Movie Review: We Bought a Zoo
Movie Review: We Bought a Zoo

There is good news and bad news about Cameron Crowe's new film, which is adapted from the true story of a family who bought a run-down zoo on a whim and brought it back to life.

The good news is that it's a feel-good crowd-pleaser that will appeal mainly to older audiences, with some fine performances from the humans and animals alike.

It's a big improvement on Crowe's previous film, Elizabethtown, which was so reviled it almost killed his career.

The bad news is it's not as good as his previous films such as Jerry Maguire, Almost Famous and Say Anything. And that's mainly because Crowe overdoes the feel-good, ladling it on like syrup on pancakes until they're drowning in it. Crowe has always done this but here he adds an Enya-like score, too many tears and about 20 gushy minutes that should have been edited out.

But it's fair to say that if you enjoyed Jerry Maguire - and most did - you will enjoy We Bought a Zoo because it copies Jerry Maguire's template.

Again, a 30-something hot shot has a midlife crisis, quits his job and takes on a risky but rewarding new enterprise. Replace Tom Cruise's sports agent for Matt Damon's journalist, having a meltdown for losing his wife and banking on one client for buying a run-down zoo, and it's the same film through and through.

Heck, all it needs is a "show me the money" style catchphrase. Given the zoo setting, I was surprised no one screamed: "Show me the monkey!"

Matt Damon is superb as Benjamin Mee, a journalist who recently lost his wife to cancer, leaving him to raise their button-cute seven-year-old daughter (Maggie Elizabeth Jones) and rebellious teenage son (Colin Ford). Struggling to cope and needing a fresh start, Benjamin quits his job and buys a small, ramshackle zoo with 47 species and a handful of employees.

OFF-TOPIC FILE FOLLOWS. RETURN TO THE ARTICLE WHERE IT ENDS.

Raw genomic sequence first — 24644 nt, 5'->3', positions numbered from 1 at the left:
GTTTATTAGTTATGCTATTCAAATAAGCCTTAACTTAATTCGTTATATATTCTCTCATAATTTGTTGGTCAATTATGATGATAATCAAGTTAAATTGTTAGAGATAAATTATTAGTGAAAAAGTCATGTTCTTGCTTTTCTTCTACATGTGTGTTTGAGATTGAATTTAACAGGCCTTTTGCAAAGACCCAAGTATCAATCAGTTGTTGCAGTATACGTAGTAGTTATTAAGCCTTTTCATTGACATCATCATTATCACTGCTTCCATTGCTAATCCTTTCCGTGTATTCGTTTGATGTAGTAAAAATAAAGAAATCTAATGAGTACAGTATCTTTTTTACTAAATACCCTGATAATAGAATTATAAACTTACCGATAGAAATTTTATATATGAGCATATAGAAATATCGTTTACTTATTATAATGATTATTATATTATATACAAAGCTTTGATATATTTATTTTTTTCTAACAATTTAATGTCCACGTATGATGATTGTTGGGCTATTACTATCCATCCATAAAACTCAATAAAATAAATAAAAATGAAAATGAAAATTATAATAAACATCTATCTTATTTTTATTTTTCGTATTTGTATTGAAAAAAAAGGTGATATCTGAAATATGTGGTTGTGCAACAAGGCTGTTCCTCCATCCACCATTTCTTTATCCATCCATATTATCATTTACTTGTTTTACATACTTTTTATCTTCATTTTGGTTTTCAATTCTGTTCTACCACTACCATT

The plot is textbook stuff, juxtaposing Benjamin's fight to hold his family together and find his place in life with the quest to get the zoo up to scratch in time for a make-or-break inspection.

Yet all of it tugs on our heartstrings, with Benjamin bleeding money and being way in over his head while wondering if he made the right career change.

See, it's Jerry Maguire Bought a Zoo! Switch Renee Zellweger's cutesy secretary with Scarlett Johansson's head zookeeper, and there's your simmering love interest.

Thomas Haden Church brings light relief as Damon's doubting- Thomas older brother and John Michael Higgins is suitably kooky as the fusspot inspector. But it's the girls who give the most in We Bought a Zoo.

Johansson gives a refreshingly earthy and unpretentious turn that's miles away from her many glamour roles. Young Elle Fanning - a revelation in Super 8 - confirms her next-big-thing status as a goofy teen charmer who crushes on Damon's son. And little Maggie Elizabeth Jones is as cute and charming as the baby critters she comes to care for.

I also like the way Crowe mines modern male malaise and the need for change, which is something many will relate to. If only he'd held back on the schmaltz, that central drama would have shone through.

Still, like an exaggerated Hollywood version of our own feel-good hit Red Dog, We Bought a Zoo will be a well-loved mutt at the movies. <div class="endnote">

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The West Australian

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